A litany of suffering is listed there: ghastly nightmares; medical issues; niggling terror; my wife's sneering, baiting jibes; and conversely, the odd oasis of peace and reflection. Most of the latter are associated with meditation; I had been sitting twice daily for nearly a year, and snowshoeing in the forest, during which I often meditated as well. Then, suddenly, after my wife announced the date of her departure, a marked drop in stress. Pointed insight, if only in retrospect.

The role of my growing monastic practice in enduring all of this is clear in entries such as:
Good AM meditation, followed by Zen study and tea. Sunny in my cell [a tiny room in which I barricaded myself, often for whole days]. Attitude rises. Productive day. Some sadness at night, before PM meditation. The sit was OK. Cut branches outside this afternoon. Felt very good during and after. Work helps.
Yet I took her actual leaving surprisingly hard. Surprising, I say, because I'd quite had enough of her by then; I was eager to live in a whole house, in peace, without a demon from some Buddhist parable whose personality had dwindled to just two channels: cold and screaming.

I've long since forgiven, in light of what I've learned, and no longer take the abuse personally. But I vividly recall what life was like with her. So it's interesting now to read the lines of grief and despair I wrote the day she left.

Still, the bedtime entry, last one in the log, sums it all up:
Things remained sad and shaky until I meditated at 10PM, for almost 50 minutes. Now I'm still sad, but less so.
Because the journal ends there, it doesn't detail the accruing strength and calm of the following months, due in part to the full-on monastic discipline I adopted. Nor does it record the inevitable relapses, when depression and desperation paralysed me for an hour, or a day – or in one instance, four straight days – before I took up the practice again and forged on to healing. But the seeds of that story germinate in the telegraphic chronicle of the last month of my marriage.
Things don't happen to me,
I wrote toward the end,
they just happen.
And then, in response to my wife's constant insistence that I was the source of all her unhappiness:
They don't happen to her, either.
Zen saved my butt, and not for the last time. I'm a monk today for the same reason my grandfather remained an FDR man till the day he died: not for theory or pretence or cachet, but from sheer fire-hardened memory. So if you're suffering, be assured that you're not alone. Others have been there – others still are – and there's an end to it.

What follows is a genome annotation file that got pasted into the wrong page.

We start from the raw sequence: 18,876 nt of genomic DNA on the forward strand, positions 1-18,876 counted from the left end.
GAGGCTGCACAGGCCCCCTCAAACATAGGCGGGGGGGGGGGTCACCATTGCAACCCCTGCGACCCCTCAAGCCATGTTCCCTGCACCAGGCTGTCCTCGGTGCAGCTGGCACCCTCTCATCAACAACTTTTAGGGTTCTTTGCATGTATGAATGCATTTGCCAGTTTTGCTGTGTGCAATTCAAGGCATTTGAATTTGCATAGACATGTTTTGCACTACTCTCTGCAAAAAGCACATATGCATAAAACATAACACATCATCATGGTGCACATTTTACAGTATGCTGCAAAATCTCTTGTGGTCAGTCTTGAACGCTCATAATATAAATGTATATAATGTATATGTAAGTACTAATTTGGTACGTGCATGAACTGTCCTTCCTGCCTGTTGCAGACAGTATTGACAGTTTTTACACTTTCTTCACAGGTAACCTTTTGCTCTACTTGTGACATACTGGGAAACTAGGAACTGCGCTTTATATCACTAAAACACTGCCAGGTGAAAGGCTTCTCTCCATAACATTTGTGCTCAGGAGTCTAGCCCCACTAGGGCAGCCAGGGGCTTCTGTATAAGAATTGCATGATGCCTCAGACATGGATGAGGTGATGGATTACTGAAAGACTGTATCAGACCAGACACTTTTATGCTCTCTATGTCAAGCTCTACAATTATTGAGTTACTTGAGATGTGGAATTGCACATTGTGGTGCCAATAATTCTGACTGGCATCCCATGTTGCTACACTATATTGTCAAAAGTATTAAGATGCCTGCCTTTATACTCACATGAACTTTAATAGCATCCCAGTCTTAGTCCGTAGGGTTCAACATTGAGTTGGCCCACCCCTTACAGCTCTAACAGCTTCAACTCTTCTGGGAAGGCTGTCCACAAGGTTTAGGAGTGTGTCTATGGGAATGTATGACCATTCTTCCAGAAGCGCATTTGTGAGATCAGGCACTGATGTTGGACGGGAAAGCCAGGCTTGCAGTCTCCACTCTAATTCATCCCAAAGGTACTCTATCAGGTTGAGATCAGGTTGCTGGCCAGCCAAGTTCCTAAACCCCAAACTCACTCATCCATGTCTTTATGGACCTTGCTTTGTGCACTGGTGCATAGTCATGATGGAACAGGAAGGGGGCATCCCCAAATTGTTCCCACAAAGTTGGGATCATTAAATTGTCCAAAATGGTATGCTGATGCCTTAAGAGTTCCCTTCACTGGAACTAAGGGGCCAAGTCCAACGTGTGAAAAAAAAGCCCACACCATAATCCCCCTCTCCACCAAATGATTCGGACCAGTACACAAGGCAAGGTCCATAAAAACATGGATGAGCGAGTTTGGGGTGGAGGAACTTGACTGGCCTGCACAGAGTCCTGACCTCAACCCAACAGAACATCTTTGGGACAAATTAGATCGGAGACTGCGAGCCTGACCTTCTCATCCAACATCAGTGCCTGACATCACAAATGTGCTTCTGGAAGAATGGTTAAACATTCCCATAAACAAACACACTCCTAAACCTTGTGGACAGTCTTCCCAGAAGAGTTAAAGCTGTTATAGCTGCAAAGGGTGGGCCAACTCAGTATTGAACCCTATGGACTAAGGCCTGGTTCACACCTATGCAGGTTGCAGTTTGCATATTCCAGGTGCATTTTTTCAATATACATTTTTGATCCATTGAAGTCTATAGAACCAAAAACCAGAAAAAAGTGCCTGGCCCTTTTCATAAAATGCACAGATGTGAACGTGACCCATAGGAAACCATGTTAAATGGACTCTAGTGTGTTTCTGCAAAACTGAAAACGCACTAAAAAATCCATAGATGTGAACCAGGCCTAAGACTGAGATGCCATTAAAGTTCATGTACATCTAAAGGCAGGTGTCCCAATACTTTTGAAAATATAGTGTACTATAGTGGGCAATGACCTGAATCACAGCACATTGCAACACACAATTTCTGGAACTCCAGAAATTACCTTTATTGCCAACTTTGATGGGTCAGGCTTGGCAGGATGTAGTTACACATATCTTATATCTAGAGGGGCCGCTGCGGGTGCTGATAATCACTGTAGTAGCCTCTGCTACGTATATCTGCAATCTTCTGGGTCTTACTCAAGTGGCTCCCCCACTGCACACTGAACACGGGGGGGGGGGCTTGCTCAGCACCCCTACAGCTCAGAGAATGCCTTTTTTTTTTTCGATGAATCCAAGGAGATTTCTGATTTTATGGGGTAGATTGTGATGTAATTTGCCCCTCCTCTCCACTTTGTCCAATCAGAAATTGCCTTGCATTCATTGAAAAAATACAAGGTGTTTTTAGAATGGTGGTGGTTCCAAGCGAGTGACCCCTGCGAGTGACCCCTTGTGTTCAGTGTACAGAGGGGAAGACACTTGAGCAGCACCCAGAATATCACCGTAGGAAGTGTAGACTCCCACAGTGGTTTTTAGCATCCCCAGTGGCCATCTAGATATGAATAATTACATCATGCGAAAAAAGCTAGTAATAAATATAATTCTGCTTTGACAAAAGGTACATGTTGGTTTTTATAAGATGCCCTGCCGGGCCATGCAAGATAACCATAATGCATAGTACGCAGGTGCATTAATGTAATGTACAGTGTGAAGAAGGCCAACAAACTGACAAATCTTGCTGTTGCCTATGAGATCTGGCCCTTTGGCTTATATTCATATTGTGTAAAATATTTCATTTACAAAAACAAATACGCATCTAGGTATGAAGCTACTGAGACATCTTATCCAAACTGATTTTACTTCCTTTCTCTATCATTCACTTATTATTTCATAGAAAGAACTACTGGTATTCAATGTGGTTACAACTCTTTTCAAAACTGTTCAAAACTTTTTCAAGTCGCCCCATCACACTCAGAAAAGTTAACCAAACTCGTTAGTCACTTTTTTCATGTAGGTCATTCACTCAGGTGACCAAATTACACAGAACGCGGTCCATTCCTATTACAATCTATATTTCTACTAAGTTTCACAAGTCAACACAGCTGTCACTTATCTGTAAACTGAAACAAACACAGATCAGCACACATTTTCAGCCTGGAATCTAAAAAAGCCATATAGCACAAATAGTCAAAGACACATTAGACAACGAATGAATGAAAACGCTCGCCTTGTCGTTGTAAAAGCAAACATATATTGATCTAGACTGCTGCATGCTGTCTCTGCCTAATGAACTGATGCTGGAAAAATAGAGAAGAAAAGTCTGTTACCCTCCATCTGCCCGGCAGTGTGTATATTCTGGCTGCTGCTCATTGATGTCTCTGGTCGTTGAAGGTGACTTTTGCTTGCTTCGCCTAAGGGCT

In my case, the Four Noble Truths, and the practice they inspired – not just reading and reflecting, but the actual doing – were that solution. It may be for you as well. Any road, you might as well try; sitting is free.

The path is always there, regardless of trailhead. May we walk it with the Buddha's own diligence and humility.

  • Readers interested zazen [Zen meditation] will find good instructions here.
  • Zen students suffering through depression or despair will find support and companionship here.

(Detail from Winslow Homer's Gulf Stream courtesy of the Metropolitan Museum of Art [Catharine Lorillard Wolfe Collection, Wolfe Fund, 1906] and Wikimedia Commons.)

Wednesday, 12 August 2015

WW: Forest fire sunset

(The fire is a few miles west of this ridge; prevailing winds brought the smoke this way, creating this bloody [and I mean that literally] sunset.)

Thursday, 6 August 2015

Enlightenment Kyôsaku

Toyokuni II - 8 Famous Views (Meisho Hakkei), Night Rain at Oyama (Maya Mountain)

Why chatter about enlightenment?
Listening to the night rain on my roof,
I sit comfortably, with both legs stretched out.


(Photo of woodblock print Night Rain at Oyama, by 二代目 歌川豊国 [Utagawa Toyokuni II], courtesy of William Pearl and Wikimedia Commons.)

Wednesday, 5 August 2015

WW: County fair triumph

(This sweet potato sprouted in a cupboard last Christmas. Instead of throwing it out, I stood it up in a flower pot. Spool forward seven months, and not only does it take the blue ribbon in its class at the county fair, but also the Growers' Choice award.)